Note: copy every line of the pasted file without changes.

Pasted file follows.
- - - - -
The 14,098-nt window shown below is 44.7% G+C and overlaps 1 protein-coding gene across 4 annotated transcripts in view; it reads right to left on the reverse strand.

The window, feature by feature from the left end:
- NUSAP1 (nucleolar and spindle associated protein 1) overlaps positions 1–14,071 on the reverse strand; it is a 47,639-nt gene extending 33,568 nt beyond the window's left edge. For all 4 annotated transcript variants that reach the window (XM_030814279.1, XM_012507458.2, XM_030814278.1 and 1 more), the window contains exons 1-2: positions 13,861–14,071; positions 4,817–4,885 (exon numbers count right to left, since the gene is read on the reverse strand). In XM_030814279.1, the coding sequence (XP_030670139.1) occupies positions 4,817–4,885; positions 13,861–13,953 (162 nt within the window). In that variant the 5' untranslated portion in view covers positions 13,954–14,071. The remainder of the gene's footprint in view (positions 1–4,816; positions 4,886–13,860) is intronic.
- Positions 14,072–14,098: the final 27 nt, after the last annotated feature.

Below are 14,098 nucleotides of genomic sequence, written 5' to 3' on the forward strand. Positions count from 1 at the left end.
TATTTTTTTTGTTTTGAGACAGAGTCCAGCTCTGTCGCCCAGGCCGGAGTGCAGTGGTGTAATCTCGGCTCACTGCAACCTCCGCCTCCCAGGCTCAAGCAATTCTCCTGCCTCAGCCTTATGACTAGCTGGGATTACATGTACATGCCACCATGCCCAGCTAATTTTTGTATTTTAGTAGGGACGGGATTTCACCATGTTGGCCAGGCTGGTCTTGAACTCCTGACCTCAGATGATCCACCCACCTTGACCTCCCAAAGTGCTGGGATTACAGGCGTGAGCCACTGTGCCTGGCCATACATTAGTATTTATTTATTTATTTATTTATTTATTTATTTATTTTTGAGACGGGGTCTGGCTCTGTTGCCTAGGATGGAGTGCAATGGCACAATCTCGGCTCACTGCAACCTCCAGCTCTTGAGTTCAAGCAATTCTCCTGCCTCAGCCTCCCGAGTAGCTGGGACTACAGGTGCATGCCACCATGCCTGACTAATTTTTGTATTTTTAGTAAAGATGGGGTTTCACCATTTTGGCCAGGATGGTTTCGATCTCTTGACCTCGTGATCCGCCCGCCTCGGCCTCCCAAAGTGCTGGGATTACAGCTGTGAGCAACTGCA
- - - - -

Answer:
The 14,098-nt window shown below is 44.7% G+C and overlaps 1 protein-coding gene across 4 annotated transcripts in view; it reads right to left on the reverse strand.

The window, feature by feature from the left end:
- NUSAP1 (nucleolar and spindle associated protein 1) overlaps positions 1–14,071 on the reverse strand; it is a 47,639-nt gene extending 33,568 nt beyond the window's left edge. For all 4 annotated transcript variants that reach the window (XM_030814279.1, XM_012507458.2, XM_030814278.1 and 1 more), the window contains exons 1-2: positions 13,861–14,071; positions 4,817–4,885 (exon numbers count right to left, since the gene is read on the reverse strand). In XM_030814279.1, the coding sequence (XP_030670139.1) occupies positions 4,817–4,885; positions 13,861–13,953 (162 nt within the window). In that variant the 5' untranslated portion in view covers positions 13,954–14,071. The remainder of the gene's footprint in view (positions 1–4,816; positions 4,886–13,860) is intronic.
- Positions 14,072–14,098: the final 27 nt, after the last annotated feature.

Below are 14,098 nucleotides of genomic sequence, written 5' to 3' on the forward strand. Positions count from 1 at the left end.
TATTTTTTTTGTTTTGAGACAGAGTCCAGCTCTGTCGCCCAGGCCGGAGTGCAGTGGTGTAATCTCGGCTCACTGCAACCTCCGCCTCCCAGGCTCAAGCAATTCTCCTGCCTCAGCCTTATGACTAGCTGGGATTACATGTACATGCCACCATGCCCAGCTAATTTTTGTATTTTAGTAGGGACGGGATTTCACCATGTTGGCCAGGCTGGTCTTGAACTCCTGACCTCAGATGATCCACCCACCTTGACCTCCCAAAGTGCTGGGATTACAGGCGTGAGCCACTGTGCCTGGCCATACATTAGTATTTATTTATTTATTTATTTATTTATTTATTTATTTTTGAGACGGGGTCTGGCTCTGTTGCCTAGGATGGAGTGCAATGGCACAATCTCGGCTCACTGCAACCTCCAGCTCTTGAGTTCAAGCAATTCTCCTGCCTCAGCCTCCCGAGTAGCTGGGACTACAGGTGCATGCCACCATGCCTGACTAATTTTTGTATTTTTAGTAAAGATGGGGTTTCACCATTTTGGCCAGGATGGTTTCGATCTCTTGACCTCGTGATCCGCCCGCCTCGGCCTCCCAAAGTGCTGGGATTACAGCTGTGAGCAACTGCA